WILTON, Conn. -- Wilton’s Lisa Schneider hadn’t even run two miles in last year’s New York City Marathon when she decided to do it again. She just needed to figure out how.
On Nov. 2, Schneider will run for the Connecticut Challenge to raise money for its cancer survivorship programs. She’ll also be honoring her friend, Jenn Lewis, a Wilton resident, cancer survivor and fellow marathon participant. Readers can support Schneider through her online fundraising page.
“I don’t think I had even made it over the bridge when I decided I’m going to do this again,’’ Schneider said, recalling crossing the Verrazano-Narrows bridge on Staten Island at the start of the race. “I can’t even begin to describe the experience.”
Schneider did not know how she might get into the race, but Lewis told her bibs were available through the CT Challenge. “I didn’t hesitate,’’ Schneider said. “I knew how important it was for her. I could see the impact that it had on a person’s life. You don’t always get that when you’re running for a charity. She inspired me to help them. We’ve known each other for about 10 years, and she said I’m going to run New York. Running has brought us closer together.”
This year’s race will be Schneider’s third time running the distance. The first time she ran 26.2 miles, she journeyed through the streets of Fairfield County in remembrance of her mother.
In 2012, Schneider was trained, ready and eager to run her first marathon. Superstorm Sandy forced the cancellation of the New York race, much to the disappointment of Schneider.
“That was a very difficult time,’’ said Schneider, who wanted to run the race at age 46, the same age at which her mother died. “All the emotions of the training and honoring my mother, I was very conflicted. I felt I’m going to do whatever the New York Road Runners decide. I went to the expo on Friday, got my number and was walking in the door when I was told the marathon was canceled. I was devastated. I went upstairs and cried. I think it was the right thing to do, but it was still very upsetting.”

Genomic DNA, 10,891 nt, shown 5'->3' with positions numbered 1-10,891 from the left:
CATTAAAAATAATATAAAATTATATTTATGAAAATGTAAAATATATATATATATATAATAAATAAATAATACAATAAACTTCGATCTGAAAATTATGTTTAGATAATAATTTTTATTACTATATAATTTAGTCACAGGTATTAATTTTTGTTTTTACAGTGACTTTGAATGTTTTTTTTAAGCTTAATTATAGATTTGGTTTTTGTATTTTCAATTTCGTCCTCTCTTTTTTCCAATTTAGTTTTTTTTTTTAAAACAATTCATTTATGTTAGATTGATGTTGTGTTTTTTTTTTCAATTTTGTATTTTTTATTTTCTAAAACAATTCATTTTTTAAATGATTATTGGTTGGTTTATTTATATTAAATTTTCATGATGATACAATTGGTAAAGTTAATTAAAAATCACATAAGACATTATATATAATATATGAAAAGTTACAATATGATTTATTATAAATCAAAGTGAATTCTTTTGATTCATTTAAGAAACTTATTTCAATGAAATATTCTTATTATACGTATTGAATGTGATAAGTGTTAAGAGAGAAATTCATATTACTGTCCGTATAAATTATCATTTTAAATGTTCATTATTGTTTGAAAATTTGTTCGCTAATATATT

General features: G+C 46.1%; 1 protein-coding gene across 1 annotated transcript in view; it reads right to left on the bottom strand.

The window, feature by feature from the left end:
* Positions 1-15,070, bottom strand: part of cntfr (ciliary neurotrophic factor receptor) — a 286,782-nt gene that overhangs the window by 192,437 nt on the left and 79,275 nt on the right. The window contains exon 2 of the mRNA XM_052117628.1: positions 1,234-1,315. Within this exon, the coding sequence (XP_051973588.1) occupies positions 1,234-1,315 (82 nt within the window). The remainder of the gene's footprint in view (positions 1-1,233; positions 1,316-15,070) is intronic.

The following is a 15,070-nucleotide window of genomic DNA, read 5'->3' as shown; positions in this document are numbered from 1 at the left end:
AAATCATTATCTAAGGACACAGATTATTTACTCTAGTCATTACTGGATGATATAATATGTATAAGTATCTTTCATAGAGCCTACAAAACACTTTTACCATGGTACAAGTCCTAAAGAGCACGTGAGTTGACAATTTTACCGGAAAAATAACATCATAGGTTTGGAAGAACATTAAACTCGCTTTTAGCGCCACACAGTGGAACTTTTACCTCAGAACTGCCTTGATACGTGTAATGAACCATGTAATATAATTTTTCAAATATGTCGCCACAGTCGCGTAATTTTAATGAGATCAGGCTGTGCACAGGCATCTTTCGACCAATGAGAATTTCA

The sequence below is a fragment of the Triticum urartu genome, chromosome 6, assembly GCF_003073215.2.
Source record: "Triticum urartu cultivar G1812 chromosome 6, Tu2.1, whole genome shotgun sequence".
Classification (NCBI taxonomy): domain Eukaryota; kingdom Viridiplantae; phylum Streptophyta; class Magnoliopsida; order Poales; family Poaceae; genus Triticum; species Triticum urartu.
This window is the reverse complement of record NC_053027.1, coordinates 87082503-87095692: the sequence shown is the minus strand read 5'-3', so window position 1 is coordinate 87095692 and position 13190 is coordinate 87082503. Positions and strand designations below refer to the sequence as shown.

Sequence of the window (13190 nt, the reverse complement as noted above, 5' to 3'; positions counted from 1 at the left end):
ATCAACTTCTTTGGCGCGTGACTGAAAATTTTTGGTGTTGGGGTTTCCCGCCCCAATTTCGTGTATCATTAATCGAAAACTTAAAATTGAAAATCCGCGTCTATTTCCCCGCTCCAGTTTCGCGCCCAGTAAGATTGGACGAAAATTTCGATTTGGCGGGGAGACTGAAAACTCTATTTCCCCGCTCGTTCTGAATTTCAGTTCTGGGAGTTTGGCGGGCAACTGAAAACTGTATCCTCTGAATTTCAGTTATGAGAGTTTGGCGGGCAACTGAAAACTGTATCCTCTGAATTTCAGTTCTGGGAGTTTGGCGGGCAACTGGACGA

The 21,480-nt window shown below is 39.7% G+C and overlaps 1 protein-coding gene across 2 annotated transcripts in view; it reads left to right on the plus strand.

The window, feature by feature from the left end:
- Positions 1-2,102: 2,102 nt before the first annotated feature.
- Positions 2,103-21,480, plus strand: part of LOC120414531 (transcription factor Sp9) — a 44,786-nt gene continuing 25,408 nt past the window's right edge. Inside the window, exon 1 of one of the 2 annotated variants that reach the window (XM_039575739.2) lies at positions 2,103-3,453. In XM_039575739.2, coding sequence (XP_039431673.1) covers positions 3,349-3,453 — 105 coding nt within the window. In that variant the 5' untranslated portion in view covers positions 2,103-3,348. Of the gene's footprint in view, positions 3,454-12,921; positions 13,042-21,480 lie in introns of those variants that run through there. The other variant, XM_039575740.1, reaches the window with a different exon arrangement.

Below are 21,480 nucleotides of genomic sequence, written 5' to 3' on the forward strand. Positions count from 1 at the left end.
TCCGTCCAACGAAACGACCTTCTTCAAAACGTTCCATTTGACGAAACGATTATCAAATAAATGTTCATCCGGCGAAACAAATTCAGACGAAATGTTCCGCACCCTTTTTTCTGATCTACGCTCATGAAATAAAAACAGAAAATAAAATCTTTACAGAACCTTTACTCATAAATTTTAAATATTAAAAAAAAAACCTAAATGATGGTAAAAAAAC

Schneider decided to hit the streets to run the distance on her own on marathon Sunday. She ran from Wilton to Darien, where she passed the house in which she grew up, and back to Wilton.
“I told my friends where I was running and headed out the door,’’ Schneider said. “I had people cheering me on, I had water and I had two friends advancing the run and telling people that this was my marathon and asking them to cheer me on.”
Even though it was not the official race, Schneider felt incredible rewards. “It was very emotional,’’ Schneider said. “Even though it wasn’t New York, there was an emotional feeling behind it because of the significance of the run. It was one of the best experiences because of where I was running and what my friends and family had done for me.”
Race officials granted a three-year window to try again for contestants who missed the race due to Sandy’s devastation. Schneider couldn’t wait for last year’s race.
“Even though I ran the marathon distance, it wasn’t the New York Marathon,’’ Schneider said. “I knew I was going to do it again. I find the training to be incredibly rewarding. I never resented one run, even on those days when I was out there for three or four hours.”
The race did not disappoint her. The energy, the fans and the excitement left her excited for more. “It’s such a party,’’ Schneider said. “It’s 26 miles of people cheering for you, supporting you, calling your name. It didn’t matter what socio-economic area we were in, everyone had the same enthusiasm. It was like an out of body experience.”
Schneider said she caught the marathon bug. She will run New York to support her friend, take some time off and find her next journey. It is unlikely she will find anything as memorable or rewarding as her first two times running the distance.
“I’m going to find a cool destination for my next one,’’ Schneider said, “something that’s right for me and make it a nice destination for my family. I have the bug and thankfully my body is fine. It’s not fighting back.”
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